Dr. Carlo Croce, one of Ohio State University’s most decorated researchers, has had another scientific paper withdrawn amid ongoing questions about errors in his research.
Croce, a professor in and chair of the Department of Cancer Biology and Genetics in Ohio State’s College of Medicine, was the subject of a New York Times article earlier this year that said he’s faced allegations of plagiarism, data manipulation, and other misconduct in more than 30 of his papers.
Last month, the Journal of Biological Chemistry said Croce and other authors of the paper “Fhit interaction with ferredoxin reductase triggers generation of reactive oxygen species and apoptosis of cancer cells" withdrew it over errors in the construction of figures.
The journal wrote that the the paper’s authors said the errors did not affect the conclusion of the article, which has been cited in other works dozens of times.
This brings the total number of retractions or withdrawals of papers on which Croce has helped author to seven.
Ivan Oransky, co-founder of the website Retraction Watch, which follows the scientific journal industry, says the bulk of allegations against Croce revolve around the duplication or tampering with of scientific images known as western blots.
“If you will, it’s the Photoshopping, not metaphorically but sometimes actually, of scientific images,” Oransky says.
Croce has repeatedly said any errors in his work were “honest errors,” while others in his field point to what they call a pattern of misconduct.
That includes David Sanders, a Purdue University professor who called Croce’s work “a reckless disregard for the truth.”
It took just a few weeks for Croce to file his lawsuit against the Times and Sanders. Croce claims the Times pieces was “riddled with venomous and defamatory falsehoods” and says Sanders made “verifiably false” claims about Croce committing scientific misconduct.
Oransky says one part of the lawsuit that he found strange was Croce’s claim that the Times was too liberal in calling him an author of the papers in question, when he was only what’s known as a middle author.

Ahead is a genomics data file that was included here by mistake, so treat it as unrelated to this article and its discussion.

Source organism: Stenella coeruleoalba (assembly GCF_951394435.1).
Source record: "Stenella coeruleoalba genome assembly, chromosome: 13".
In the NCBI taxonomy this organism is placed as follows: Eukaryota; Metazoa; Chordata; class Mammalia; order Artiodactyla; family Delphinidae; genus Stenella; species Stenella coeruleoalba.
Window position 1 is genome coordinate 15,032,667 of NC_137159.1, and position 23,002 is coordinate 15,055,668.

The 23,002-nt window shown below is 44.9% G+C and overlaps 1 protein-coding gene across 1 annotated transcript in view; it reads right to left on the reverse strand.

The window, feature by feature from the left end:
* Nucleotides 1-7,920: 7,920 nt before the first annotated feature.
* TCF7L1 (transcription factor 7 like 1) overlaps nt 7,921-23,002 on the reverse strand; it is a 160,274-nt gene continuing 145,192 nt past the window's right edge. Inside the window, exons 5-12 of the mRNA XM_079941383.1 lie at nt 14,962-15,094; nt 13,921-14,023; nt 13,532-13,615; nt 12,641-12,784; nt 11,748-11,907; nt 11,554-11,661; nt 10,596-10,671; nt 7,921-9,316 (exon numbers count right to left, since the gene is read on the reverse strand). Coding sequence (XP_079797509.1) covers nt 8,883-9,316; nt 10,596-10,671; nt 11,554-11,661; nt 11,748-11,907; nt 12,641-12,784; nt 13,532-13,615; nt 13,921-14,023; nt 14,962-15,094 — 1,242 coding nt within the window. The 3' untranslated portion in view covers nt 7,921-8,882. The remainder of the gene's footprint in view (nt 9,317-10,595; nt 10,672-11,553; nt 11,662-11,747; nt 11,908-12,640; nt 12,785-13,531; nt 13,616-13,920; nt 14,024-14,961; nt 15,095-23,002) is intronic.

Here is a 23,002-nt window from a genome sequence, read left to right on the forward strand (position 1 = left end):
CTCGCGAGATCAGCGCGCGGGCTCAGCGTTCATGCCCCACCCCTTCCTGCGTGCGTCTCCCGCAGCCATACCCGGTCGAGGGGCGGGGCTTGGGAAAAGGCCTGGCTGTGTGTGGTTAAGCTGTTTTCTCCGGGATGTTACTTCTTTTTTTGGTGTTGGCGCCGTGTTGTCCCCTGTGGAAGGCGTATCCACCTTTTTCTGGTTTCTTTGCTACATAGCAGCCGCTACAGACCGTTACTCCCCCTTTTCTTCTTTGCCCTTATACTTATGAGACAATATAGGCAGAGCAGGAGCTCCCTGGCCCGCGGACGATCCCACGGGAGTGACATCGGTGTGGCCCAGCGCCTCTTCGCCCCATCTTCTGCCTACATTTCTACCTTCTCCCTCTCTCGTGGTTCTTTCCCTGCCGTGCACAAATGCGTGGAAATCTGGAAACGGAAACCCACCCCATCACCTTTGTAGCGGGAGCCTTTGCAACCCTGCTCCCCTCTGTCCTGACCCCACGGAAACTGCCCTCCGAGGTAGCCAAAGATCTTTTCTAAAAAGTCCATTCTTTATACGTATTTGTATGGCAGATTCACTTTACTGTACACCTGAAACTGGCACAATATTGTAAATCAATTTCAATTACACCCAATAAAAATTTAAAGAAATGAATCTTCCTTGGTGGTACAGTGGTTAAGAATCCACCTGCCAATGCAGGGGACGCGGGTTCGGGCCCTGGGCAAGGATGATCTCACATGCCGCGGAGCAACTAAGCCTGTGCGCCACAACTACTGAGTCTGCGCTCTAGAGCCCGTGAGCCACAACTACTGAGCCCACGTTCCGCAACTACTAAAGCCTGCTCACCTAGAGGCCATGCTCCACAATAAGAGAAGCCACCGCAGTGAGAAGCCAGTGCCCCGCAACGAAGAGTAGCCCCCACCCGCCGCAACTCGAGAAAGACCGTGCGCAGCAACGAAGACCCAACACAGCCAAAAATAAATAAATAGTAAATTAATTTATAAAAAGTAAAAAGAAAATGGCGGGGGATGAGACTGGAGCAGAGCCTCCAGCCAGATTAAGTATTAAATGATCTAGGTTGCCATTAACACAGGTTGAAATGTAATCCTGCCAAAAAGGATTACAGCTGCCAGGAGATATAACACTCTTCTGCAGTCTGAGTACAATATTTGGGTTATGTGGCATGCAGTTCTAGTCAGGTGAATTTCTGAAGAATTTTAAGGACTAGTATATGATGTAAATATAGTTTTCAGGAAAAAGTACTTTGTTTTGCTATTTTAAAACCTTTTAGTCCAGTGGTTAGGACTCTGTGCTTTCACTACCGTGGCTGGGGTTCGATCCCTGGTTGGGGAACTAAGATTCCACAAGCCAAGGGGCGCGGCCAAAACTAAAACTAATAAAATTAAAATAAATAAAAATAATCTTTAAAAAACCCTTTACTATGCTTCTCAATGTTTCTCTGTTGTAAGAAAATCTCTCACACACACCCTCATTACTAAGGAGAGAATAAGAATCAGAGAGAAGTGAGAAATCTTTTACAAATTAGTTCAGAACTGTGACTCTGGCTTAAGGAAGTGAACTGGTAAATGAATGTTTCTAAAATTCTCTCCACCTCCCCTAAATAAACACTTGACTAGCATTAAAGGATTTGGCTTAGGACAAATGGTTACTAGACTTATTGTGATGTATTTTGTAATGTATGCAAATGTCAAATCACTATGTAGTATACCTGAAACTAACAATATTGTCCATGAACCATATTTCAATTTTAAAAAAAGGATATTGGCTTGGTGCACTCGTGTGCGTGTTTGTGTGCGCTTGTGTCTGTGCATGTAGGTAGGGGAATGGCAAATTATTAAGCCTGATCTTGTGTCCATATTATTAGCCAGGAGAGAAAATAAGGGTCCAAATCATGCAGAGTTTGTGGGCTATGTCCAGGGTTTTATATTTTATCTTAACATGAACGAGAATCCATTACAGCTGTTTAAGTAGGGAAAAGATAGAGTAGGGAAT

“When you’re a middle author, clearly you were not the (only) person responsible, but your name is on that paper. You signed it,” Oransky says. “(In) a byline in a newspaper, I don’t care if you’re first, second, or eighth in a team of reporters, you’re on there. You’re going to get the plaudits, you’re going to get the awards, and you’re also going to have to take the blame.”
Croce's attorney, Loriann Fuhrer, said in an emailed statement that the middle author issue is not minor and worth fighting over.
"The New York Times communicated to ordinary readers that Dr. Croce committed data falsification and plagiarism in 20 papers. Ordinary readers understood those 20 papers to relate to research conducted by Dr. Croce, or at least under his supervision. The fact of the matter is that the New York Times included among those 20, papers for which Dr. Croce did not perform or supervise the research, or write the paper."
Ohio State has never disciplined Croce, which some have said is part of a systemic issue in higher education in which institutions that covet research money largely police themselves.
In a statement emailed to WOSU on Tuesday, Ohio State spokesman Chris Davey wrote "The Ohio State University takes allegations of research misconduct very seriously. As a result of concerns related to Dr. Carlo Croce, the university launched an independent review of our systems for ensuring research integrity. Until that review is completed, the university will not comment on retractions related to Dr. Croce.